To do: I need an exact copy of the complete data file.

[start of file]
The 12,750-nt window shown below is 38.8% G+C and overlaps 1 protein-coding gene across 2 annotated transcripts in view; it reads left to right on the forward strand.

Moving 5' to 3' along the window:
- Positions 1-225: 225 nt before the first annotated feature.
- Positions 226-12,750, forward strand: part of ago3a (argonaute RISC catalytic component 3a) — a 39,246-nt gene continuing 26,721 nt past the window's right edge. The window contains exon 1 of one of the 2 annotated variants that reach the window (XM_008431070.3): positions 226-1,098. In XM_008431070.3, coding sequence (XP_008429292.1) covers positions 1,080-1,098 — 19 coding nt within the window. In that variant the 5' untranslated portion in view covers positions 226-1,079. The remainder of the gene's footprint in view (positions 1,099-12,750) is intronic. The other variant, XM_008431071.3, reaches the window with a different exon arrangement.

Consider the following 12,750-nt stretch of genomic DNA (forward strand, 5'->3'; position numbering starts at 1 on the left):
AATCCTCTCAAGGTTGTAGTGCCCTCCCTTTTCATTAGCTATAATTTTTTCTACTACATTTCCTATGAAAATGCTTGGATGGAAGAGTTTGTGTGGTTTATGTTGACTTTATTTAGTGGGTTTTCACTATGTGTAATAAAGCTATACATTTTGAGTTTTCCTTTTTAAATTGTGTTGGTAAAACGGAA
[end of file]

The 12,750-nt window shown below is 38.8% G+C and overlaps 1 protein-coding gene across 2 annotated transcripts in view; it reads left to right on the forward strand.

Moving 5' to 3' along the window:
- Positions 1-225: 225 nt before the first annotated feature.
- Positions 226-12,750, forward strand: part of ago3a (argonaute RISC catalytic component 3a) — a 39,246-nt gene continuing 26,721 nt past the window's right edge. The window contains exon 1 of one of the 2 annotated variants that reach the window (XM_008431070.3): positions 226-1,098. In XM_008431070.3, coding sequence (XP_008429292.1) covers positions 1,080-1,098 — 19 coding nt within the window. In that variant the 5' untranslated portion in view covers positions 226-1,079. The remainder of the gene's footprint in view (positions 1,099-12,750) is intronic. The other variant, XM_008431071.3, reaches the window with a different exon arrangement.

Consider the following 12,750-nt stretch of genomic DNA (forward strand, 5'->3'; position numbering starts at 1 on the left):
AATCCTCTCAAGGTTGTAGTGCCCTCCCTTTTCATTAGCTATAATTTTTTCTACTACATTTCCTATGAAAATGCTTGGATGGAAGAGTTTGTGTGGTTTATGTTGACTTTATTTAGTGGGTTTTCACTATGTGTAATAAAGCTATACATTTTGAGTTTTCCTTTTTAAATTGTGTTGGTAAAACGGAA